It has been awhile since we’ve gotten one of the aquarium world’s first Kamohara fang blenny from Koji Wada of Blueharbor, and even recapped our trials and tribulations with the fish, but our love for this blenny is still burning strong. In fact if anything, we love it even more and are continually learning new things about it. Still a rare fish everywhere and a Japanese endemic, the Kamohara fang blenny has trickled into Singapore and the U.S.A in very limited numbers, all of which were personally caught by Koji himself.
It will probably be some time before the Kamohara blenny starts enjoying the same distribution status as the once equally unobtainable Valenciennea bella, Cirrhilabrus lunatus and Ecsenius oculus. However, like the previous three japanese endemics, the Kamohara fang blenny is slowly but surely trickling out of Japan. With word of mouth going on and increased demand for this fish, other japanese suppliers have begun shipping this fish out.
In a recent Japan shipment here in Singapore, we took notice of the arrival of nine M. kamoharai, all of which were juveniles. Unlike the beast of an adult we go from Koji previously, these smaller ones show remarkably different coloration, with enhance scribbling and cryptic patterns that go away with age.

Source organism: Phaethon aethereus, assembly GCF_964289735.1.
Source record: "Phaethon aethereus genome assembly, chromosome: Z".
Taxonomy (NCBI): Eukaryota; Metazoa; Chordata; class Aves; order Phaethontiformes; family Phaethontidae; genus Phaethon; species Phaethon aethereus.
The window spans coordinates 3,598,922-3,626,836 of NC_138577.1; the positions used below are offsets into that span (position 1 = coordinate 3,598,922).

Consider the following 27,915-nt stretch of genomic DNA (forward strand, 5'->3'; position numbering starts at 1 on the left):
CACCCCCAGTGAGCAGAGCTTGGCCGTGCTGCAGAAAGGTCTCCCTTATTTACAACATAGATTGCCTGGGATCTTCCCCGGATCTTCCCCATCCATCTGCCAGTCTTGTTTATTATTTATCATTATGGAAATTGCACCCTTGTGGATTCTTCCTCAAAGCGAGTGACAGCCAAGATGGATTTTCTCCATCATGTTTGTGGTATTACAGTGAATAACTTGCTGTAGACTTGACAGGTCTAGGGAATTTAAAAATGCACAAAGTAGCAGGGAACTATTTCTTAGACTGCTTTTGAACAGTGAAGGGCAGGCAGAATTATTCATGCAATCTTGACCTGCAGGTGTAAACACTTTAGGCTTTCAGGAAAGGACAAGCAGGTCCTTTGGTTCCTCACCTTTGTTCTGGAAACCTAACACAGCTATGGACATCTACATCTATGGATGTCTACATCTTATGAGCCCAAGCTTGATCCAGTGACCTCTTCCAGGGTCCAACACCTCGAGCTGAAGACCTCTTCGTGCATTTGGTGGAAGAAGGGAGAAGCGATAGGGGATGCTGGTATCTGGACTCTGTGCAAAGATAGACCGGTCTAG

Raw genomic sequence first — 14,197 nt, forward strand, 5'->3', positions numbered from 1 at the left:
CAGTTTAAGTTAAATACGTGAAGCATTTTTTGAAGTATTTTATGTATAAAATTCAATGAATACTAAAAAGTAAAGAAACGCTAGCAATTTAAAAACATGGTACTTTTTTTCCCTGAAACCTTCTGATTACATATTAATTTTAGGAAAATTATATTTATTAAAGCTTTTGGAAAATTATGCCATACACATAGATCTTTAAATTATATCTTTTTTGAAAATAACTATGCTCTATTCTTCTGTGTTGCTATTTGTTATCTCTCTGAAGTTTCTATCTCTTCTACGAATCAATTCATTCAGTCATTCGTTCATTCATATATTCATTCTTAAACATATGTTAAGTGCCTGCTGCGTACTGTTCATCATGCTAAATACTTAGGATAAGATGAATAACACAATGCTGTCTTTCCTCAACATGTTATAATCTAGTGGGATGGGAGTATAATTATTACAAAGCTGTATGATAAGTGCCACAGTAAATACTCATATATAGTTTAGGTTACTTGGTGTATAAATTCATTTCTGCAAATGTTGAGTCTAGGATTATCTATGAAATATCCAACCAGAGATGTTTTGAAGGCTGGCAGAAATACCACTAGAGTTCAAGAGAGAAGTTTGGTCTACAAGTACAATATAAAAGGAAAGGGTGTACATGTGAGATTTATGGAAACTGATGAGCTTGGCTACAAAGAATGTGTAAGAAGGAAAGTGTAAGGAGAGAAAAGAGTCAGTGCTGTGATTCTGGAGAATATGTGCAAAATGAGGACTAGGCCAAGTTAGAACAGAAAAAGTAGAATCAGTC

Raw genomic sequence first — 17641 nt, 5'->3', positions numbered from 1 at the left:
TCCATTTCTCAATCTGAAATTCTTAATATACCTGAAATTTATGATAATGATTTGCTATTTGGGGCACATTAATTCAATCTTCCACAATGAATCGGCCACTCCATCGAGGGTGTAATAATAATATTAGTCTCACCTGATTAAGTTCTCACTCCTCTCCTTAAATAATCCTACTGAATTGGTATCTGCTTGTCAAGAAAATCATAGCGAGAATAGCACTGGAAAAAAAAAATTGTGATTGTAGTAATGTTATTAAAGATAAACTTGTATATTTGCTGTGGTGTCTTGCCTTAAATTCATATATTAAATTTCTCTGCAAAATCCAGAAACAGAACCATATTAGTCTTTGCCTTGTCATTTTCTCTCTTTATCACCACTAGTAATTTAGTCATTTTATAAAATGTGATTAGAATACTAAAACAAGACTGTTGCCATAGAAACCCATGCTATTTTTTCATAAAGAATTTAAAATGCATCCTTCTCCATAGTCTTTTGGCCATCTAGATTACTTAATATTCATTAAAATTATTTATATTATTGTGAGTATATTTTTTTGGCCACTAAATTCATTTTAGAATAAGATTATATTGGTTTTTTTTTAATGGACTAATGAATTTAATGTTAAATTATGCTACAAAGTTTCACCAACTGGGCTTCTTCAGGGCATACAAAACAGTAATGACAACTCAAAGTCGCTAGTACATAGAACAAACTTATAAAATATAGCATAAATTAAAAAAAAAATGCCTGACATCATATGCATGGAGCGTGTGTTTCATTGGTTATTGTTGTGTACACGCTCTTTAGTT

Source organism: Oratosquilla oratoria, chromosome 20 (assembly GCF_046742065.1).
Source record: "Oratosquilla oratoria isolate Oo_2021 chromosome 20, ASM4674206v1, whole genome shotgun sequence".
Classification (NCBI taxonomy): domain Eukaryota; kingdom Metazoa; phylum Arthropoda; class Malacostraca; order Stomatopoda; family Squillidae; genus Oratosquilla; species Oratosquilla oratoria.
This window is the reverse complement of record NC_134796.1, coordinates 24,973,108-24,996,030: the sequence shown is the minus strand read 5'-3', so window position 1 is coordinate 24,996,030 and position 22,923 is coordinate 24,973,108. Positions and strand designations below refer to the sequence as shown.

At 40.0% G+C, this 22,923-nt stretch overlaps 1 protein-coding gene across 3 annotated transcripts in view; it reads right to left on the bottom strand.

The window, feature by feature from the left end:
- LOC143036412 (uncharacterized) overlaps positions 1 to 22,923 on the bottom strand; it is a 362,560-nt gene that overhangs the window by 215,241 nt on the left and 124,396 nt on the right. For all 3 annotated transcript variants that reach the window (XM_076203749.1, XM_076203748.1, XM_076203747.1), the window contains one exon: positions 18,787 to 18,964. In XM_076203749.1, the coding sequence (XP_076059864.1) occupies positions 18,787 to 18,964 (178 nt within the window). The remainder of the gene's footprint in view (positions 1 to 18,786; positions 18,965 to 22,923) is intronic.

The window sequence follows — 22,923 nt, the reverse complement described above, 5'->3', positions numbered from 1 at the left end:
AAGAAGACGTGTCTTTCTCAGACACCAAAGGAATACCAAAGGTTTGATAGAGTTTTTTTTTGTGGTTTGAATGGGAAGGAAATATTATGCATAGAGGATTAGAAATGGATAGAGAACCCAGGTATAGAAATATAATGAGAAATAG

One thing in common with all juvenile kamohara blennies are the facial bands. In typical Meiacanthus fashion, the juveniles possess two to three facial stripes that go past the eye and probably helps break the shape of it. The body stripes are more prominent, with heightened scribbling especially nearer toward the tail end. The dorsal fins of the juveniles are also different from the adults, and are uniform clear-black with no patterns.
The adult, seen above, lacks much of the juvenile stripes and bands. The facial striations have broken up into a series of random speckling, and the adult fish loses much of its scribbling. It retains the horizontal white stripe that runs from the eye to the caudal peduncle, and the dorsal fin takes on a uniform inky black with silvery white spots.
It’s love at first sight with this fish. No other Meiacanthus is quite as dazzling, with icy silver against a dark black colour tone. It’s graceful swimming and charming character is only observed in real life. We’re quite sure that in time, word will circulate on how awesome this fish is, and the supply will eventually quench some of the demand. Being an excellent candidate for captive breeding programs, it won’t come much of a surprise to see squiggly cryptic little kamoharai blennies gracing the tanks at the next aquarium expo.